The Millennium Line was originally planned to be light rail until the provincial government “undertook a comparison of light rail (LRT) and SkyTrain technologies.” In 1998, the provincial government proceeded to unilaterally decide that SkyTrain was the solution.

The same thing happened with the Evergreen Line. TransLink was originally going to build light rail, but the province released a completely unbiased business case which proved that SkyTrain was the way to go. The province unilaterally took over the management of the Evergreen Line project, and paid the extra cost of converting from light rail to SkyTrain.
The original vision for getting rail rapid transit to Richmond put both light rail and SkyTrain on the table. Because the Canada Line was a P3, a fully-automated SkyTrain-like system was built instead of the real McCoy, but still no light rail. So, what does this have to do with the title of this post?
The City of Surrey is committed to supporting the construction of light rail along King George Boulevard and Fraser Highway. Surrey’s Mayor Linda Hepner has even promised light rail by 2018 regardless of the failed transit referendum.

While some urbanists and transit geeks will debate the benefits of various transit technologies until they are blue in the face, in Metro Vancouver, it’s really just wasting energy.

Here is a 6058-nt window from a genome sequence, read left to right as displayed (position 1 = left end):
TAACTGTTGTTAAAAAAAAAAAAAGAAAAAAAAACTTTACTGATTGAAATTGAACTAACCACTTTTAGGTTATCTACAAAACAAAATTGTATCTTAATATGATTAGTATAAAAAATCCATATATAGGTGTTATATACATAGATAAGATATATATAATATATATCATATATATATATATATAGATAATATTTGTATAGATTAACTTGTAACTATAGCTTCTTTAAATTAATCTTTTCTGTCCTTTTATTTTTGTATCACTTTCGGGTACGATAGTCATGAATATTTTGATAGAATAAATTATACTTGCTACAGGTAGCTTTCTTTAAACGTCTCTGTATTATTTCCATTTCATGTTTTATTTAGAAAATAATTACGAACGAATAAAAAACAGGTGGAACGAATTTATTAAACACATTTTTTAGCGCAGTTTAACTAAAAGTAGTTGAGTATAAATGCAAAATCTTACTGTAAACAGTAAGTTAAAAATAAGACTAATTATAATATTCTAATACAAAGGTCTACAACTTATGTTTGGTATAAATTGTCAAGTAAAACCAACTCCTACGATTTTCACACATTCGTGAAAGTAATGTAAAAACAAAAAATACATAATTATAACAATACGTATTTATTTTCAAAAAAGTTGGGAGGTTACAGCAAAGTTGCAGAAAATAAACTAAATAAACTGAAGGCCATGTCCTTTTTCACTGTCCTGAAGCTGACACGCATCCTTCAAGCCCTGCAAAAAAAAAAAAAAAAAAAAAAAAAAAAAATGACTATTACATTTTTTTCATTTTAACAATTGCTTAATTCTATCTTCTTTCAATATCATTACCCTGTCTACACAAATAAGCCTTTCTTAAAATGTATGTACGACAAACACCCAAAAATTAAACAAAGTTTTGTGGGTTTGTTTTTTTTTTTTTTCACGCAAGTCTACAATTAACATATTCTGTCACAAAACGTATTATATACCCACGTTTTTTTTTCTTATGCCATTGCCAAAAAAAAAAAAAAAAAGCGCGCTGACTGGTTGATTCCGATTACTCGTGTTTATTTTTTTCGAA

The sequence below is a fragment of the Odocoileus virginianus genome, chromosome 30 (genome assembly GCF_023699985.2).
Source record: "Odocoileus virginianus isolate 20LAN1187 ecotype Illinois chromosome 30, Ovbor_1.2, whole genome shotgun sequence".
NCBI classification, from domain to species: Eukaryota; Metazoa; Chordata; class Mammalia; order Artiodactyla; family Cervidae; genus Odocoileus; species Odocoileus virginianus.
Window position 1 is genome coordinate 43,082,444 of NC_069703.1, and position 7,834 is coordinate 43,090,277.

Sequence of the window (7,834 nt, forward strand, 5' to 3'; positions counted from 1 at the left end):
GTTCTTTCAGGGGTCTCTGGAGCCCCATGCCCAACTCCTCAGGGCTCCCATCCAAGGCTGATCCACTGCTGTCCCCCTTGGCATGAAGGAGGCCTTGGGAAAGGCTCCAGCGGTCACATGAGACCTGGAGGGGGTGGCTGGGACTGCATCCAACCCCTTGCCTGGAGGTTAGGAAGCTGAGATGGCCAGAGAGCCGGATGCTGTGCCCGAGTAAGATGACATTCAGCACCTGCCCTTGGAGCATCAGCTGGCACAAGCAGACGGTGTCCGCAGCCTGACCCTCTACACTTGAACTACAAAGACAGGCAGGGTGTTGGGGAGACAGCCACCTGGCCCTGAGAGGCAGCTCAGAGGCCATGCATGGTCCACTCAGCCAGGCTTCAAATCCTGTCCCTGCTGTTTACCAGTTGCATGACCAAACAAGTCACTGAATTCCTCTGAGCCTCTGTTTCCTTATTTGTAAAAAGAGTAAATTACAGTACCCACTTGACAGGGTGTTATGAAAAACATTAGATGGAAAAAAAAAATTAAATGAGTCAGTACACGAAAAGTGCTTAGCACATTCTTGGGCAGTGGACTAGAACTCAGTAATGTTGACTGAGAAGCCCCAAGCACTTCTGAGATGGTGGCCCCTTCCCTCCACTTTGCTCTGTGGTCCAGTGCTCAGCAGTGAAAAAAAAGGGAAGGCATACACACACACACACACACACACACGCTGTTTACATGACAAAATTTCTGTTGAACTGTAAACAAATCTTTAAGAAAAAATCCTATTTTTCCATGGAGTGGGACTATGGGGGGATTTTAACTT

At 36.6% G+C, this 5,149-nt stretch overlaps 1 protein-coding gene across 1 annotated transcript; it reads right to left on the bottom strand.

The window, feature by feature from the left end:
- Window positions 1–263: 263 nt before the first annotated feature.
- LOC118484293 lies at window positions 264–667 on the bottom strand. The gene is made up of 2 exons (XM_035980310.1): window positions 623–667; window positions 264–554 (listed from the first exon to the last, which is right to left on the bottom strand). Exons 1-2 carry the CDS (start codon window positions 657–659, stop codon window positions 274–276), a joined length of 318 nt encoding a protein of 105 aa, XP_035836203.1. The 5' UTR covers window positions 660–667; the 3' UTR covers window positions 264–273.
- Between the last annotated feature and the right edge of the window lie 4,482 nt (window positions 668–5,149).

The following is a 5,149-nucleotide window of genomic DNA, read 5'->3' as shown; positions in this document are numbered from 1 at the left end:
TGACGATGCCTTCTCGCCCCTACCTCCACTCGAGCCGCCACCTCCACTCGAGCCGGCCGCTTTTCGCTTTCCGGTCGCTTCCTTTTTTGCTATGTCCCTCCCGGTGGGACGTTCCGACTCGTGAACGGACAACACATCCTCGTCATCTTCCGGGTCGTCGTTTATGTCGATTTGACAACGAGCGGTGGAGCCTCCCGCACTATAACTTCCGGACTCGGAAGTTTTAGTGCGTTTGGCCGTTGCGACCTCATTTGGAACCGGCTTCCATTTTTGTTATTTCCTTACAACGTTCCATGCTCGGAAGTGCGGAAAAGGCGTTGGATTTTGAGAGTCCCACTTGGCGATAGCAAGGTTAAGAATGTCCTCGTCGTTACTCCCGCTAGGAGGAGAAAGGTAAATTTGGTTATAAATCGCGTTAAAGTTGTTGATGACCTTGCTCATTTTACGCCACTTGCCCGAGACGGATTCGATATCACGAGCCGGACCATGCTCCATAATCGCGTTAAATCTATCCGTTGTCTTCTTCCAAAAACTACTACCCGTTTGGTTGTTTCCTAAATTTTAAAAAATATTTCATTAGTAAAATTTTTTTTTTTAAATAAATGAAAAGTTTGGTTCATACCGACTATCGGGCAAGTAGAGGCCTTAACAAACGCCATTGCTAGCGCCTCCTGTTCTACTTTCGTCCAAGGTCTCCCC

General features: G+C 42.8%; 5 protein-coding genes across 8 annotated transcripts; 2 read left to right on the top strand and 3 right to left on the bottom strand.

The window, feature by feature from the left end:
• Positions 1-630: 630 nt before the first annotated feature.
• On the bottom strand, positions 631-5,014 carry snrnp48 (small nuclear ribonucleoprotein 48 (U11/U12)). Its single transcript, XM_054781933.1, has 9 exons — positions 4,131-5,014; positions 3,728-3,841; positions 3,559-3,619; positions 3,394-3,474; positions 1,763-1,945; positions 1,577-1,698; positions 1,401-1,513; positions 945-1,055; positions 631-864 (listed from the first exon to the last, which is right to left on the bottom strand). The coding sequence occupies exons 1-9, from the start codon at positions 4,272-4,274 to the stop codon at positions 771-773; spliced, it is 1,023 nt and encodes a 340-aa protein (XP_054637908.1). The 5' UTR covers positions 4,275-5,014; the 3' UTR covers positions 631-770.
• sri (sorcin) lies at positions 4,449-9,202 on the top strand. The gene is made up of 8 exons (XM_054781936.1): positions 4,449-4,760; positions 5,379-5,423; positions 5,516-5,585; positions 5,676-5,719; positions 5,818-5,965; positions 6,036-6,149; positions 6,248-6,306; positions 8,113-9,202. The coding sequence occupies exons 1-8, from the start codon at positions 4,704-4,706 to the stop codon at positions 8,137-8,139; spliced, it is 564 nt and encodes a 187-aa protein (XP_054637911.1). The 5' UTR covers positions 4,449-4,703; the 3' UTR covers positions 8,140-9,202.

Given the history of rail-rapid transit in Metro Vancouver, it is likely that Surrey Light Rail will become SkyTrain along Fraser Highway. In a recent interview, Peter Fassbender hinted at SkyTrain. There is no doubt in my mind that the province is working on a business case for SkyTrain along Fraser Highway right now.
I don’t know why both the NDP and BC Liberals are in love with SkyTrain, but the fact is that rail-rapid transit in Metro Vancouver equals SkyTrain.
I used to spend a lot of effort plugging the benefits of building light rail over SkyTrain, but I’ve come to learn that it is more important to promote the value of funding frequent, fast transit service.

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I friend of mine, who lives in the City of Vancouver, recently visited me in Langley. It was the first time that this friend and their spouse actually travelled to Langley City. Very few people I know who live in the City of Vancouver venture beyond a 5 minutes walk of the SkyTrain in the South of Fraser; I was impressed.
After lunch, we went for a walk around Downtown Langley. The spouse of my friend was really surprised that Langley contained more than single-family houses and big-box store.
Many people have the impression that farmland in the South of Fraser is being paved over for single-family housing. While a small amount of farmland has been converted to urban purposes, this is the exception rather than the rule.
I wrote a report a few years back about the Agricultural Land Reserve (ALR). I found that the provincial government was causing the most destruction to ALR by building massive highway projects such as the South Fraser Perimeter Road.
People who live in the South of Fraser actually care a great deal about the preservation of farmland. In the Township of Langley, Councillors have been voted out of office for supporting development on farmland.
Much of the development in the South of Fraser is actually the redevelopment of large-lot suburban housing from the mid-twenty century.